Letters to the Editor, December 19, 2017
Profit motive is the source of inequality
Stephen Cheung’s article (“How business can profit all”, December 15) repeats a widely held view that private enterprise and the profit motive can together play an important role in solving Hong Kong’s many social and environmental troubles.
Like many people, Professor Cheung fails to understand that the pursuit of profit and private enterprise are indeed the source of Hong Kong’s problems. They cannot logically be the solution.
It is the blind pursuit of profit that leads to doctors poisoning patients in Causeway Bay beauty clinics. It is putting private enterprise before social well-being that results in the extreme levels of inequality and 20 per cent of Hong Kong people living in poverty.
It is to protect business that Hong Kong tolerates the air pollution, the heavy metals in the water and the gutter oil in its kitchens. Hong Kong cannot fix its social and environmental challenges while it believes that “business can profit all”.
Such thinking stems from an economic philosophy designed for the 19th century.
Graeme Maxton, secretary general, the Club of Rome, Winterthur, Switzerland
When fashion can be bad for your health
Fast fashion, with catwalk designs being cheaply reproduced for a quick sale, can have a detrimental effect on the environment, as can other aspects of the manufacturing of clothes.
The clothing retail and fashion sector can be problematic at all stages (production, consumption, care and disposal).
For example, a lot of chemicals are used in the production process, such as pesticides for growing cotton. Other chemicals are used in clothes factories for different processes.
The environment is threatened when these chemicals are not disposed of in a responsible manner. These can damage marine ecosystems when they pollute water systems. The health of humans is also at risk.
Individuals can make responsible choices, for example, try to buy fewer clothes. When they do make a purchase, they should try to find out about how the item of clothing was made, if organic material and ethical dyeing methods were used that cause less (or no) damage to the environment.
Also, rather than just throwing out clothes we no longer want, we should try to recycle them, putting them in clothes recycling bins. And we should look at what is available in second-hand stores before buying something new.
Sara Wong Kit-yu, Tseung Kwan O
Container deposit works in Australia
I have visited Hong Kong five times in the last decade and each time enjoyed all that this wonderful city has to offer. However, the litter is always noticeable.
In South Australia, where I live, they introduced container deposits for plastic and glass bottles some time ago. It started at the equivalent of around 30 Hong Kong cents and was raised to 60 cents, and then included the flavoured milk waxed cardboard containers.
The containers are taken to the recycling centres to redeem the cost or you can drop them off at charity sites.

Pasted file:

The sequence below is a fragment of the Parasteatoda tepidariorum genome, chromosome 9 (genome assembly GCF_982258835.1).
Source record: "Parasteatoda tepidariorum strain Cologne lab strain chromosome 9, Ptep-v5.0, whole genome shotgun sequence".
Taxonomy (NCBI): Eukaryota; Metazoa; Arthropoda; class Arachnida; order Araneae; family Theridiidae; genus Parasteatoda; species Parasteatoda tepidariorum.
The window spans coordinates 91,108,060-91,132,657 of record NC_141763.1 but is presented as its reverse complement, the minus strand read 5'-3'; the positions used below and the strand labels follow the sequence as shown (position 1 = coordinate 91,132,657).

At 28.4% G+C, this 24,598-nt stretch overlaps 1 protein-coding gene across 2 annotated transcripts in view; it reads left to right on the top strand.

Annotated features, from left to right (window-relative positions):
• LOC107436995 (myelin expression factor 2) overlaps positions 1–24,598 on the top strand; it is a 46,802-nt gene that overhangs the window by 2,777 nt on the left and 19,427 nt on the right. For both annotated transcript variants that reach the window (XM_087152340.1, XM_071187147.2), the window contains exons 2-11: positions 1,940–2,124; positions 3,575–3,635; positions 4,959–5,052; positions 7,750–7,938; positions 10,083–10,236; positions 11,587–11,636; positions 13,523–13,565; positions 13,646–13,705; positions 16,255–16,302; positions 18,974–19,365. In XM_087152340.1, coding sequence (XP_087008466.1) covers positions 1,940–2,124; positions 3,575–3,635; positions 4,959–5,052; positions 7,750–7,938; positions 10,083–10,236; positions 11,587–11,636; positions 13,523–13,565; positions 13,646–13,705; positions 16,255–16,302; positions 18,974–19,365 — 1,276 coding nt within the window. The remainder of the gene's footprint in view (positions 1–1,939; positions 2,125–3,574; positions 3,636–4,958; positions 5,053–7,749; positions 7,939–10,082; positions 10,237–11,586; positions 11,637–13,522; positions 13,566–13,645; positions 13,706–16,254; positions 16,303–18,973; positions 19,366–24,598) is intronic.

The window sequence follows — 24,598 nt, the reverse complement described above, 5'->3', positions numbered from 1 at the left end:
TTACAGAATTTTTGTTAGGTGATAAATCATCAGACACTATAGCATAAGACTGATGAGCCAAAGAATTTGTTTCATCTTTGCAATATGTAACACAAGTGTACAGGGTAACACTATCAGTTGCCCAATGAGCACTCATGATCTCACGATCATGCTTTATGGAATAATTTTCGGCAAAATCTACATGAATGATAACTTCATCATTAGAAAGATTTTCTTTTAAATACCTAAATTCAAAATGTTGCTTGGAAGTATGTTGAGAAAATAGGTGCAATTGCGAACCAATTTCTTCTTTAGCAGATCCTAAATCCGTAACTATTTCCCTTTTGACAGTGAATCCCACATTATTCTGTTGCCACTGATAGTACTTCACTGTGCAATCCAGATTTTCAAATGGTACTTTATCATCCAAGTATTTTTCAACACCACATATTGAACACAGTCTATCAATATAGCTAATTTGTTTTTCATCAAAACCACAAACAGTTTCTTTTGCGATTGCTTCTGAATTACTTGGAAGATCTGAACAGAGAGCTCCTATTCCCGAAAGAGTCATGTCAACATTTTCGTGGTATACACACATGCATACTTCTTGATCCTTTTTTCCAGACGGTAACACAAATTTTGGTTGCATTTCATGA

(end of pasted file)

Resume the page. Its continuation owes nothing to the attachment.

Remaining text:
This has been very successful and is now being taken up by other states, despite strong lobbying against it from the container manufacturers.
It works for us, so it might work for Hong Kong.
Garry Cooper, Aldgate, Australia
Life skills help when making career choices
I agree with those correspondents who have said that youngsters need more help in local schools when it comes to career advice. I believe teenagers need to be encouraged to pursue their dreams.
If young employees are able to achieve their career goals, they are more likely to be motivated in the workplace. But it is not always easy to come up with a plan for the future and schools are not always that helpful.
With the focus being so much on academic studies in schools in Hong Kong, there is often inadequate careers advice.
This has to change, and there must be classes in life skills to prepare teenagers for the adult world of work.
Schools need to try and find the right balance.
They should hold talks as a way of helping pupils to decide their future career paths.
More intensive advice should be available to teens who are confused about their goals.
Teachers and parents should always encourage teens to stay positive when considering their career choices.
They need to take a more relaxed approach and not put themselves under too much pressure.
Zoe Wong Sui-yu, Kwai Chung
Legalised Uber could really hurt taxi trade
The problem with ride-hailing app Uber operating in Hong Kong is that it is not legal here.
This can cause potential problems for its drivers and passengers, and concerns have been raised in the past about issues such as insurance.
I am also worried about the effect on the local taxi trade. If Uber was legalised and considered to be offering a better service, would large numbers of people switch to it?
Taxi drivers are often accused of being rude but, if Uber became very popular, many of them could lose their jobs. They already have to work long hours for low pay. If a lot of them became jobless, more citizens would be claiming welfare.
Yoyo Li Tsz-kwan, Yau Yat Chuen